“And you hit the age of 30 and everyone starts doubting you anyway, so I had a few things working against me.

“We’d sit there and say, ‘I want to believe I can do it’, but with such a big injury I just didn’t know.”

Gemma could have been forgiven for wanting her husband to hang up his boots.

“But I didn’t want him to go out like that,” she says.

“He’d played almost 150 games straight, he’d worked so hard and I just didn’t want it to be taken away with such a devastating injury.

“I always said I wanted him to get back and play and finish on a good note.”

Today provides Dale Morris with his first opportunity to start penning the final chapters of his playing career.

Now that he is back to full fitness he even speaks of being able to play until his kids can sit in the stands and appreciate what they are seeing.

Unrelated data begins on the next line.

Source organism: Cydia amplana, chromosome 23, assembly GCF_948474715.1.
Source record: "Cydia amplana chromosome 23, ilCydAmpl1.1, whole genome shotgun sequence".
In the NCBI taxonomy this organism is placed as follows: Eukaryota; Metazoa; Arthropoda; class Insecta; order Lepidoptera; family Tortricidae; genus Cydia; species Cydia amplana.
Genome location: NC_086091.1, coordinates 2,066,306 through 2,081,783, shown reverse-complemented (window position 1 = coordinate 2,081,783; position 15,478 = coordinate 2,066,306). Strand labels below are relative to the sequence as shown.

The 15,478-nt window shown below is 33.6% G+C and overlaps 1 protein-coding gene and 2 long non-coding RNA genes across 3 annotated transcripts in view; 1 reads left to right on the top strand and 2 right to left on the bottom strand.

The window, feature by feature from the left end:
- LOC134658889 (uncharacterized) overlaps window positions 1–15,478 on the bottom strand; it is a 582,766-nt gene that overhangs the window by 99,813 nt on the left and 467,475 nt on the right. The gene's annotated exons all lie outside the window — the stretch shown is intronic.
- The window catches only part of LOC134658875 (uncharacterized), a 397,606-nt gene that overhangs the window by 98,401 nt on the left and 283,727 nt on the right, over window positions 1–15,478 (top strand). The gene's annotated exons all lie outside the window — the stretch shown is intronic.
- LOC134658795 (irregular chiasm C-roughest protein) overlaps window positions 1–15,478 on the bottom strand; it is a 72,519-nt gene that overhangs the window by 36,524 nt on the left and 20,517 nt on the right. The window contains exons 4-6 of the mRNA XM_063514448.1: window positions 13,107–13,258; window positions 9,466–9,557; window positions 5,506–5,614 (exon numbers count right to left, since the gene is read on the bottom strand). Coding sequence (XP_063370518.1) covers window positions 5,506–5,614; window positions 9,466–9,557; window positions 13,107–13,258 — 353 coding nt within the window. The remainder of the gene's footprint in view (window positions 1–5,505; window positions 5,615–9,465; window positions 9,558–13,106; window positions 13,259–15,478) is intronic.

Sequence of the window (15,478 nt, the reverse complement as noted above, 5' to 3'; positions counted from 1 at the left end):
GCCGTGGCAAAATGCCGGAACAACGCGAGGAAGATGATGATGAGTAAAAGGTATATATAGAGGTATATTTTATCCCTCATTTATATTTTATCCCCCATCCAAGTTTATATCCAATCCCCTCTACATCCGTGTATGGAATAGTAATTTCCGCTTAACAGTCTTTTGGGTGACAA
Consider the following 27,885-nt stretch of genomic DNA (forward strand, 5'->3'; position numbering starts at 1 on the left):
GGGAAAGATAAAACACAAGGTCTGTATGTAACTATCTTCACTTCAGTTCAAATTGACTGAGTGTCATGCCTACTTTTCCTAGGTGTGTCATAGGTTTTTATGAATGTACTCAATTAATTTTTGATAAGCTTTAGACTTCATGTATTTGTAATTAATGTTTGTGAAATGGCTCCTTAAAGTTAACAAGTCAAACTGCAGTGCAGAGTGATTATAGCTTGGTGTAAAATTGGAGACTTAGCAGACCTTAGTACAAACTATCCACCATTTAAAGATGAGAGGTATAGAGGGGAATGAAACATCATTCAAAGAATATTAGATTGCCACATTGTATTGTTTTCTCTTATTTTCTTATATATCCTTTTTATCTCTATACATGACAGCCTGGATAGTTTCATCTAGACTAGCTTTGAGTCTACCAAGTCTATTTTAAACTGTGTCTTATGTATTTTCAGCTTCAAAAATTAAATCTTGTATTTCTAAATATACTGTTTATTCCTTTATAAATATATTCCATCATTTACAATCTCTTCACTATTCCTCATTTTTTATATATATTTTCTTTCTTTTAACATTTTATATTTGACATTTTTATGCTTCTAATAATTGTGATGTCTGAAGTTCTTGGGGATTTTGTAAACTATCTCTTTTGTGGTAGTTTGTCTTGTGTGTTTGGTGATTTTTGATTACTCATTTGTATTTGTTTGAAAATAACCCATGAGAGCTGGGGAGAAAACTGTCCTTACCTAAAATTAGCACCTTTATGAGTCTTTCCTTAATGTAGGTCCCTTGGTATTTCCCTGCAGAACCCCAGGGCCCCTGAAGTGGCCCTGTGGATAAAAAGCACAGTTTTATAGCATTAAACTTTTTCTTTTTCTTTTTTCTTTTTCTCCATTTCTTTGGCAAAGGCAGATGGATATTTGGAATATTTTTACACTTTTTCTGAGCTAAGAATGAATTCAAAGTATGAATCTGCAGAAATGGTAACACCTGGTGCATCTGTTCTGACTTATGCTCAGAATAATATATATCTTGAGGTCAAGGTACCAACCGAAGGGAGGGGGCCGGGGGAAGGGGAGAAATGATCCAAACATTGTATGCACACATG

For now, though, he is just happy with one game, his 152nd.

And after everything they’ve been through, that’s enough for Gemma as well.

“He never complained once,” she says. “He could have just thrown his hands in the air, cracked it and said it was all too hard, but he never did.

“I basically did, because it was. It was just so hard. But he was just amazing and strong minded. I’m so proud of the way he handled it. I just think he’s incredible.

“I used to think he was pretty much invincible. Even his fractured back that he had a couple of years ago, he was only out for about four weeks.

“He just pushes through, nothing would get him down, but then to have this happen is a real wake-up call. Now I’m just scared as.

“To see him run out there and just be back to being Dale, he deserves nothing less than to go out there and play an awesome game.”

 

For: heraldsun.com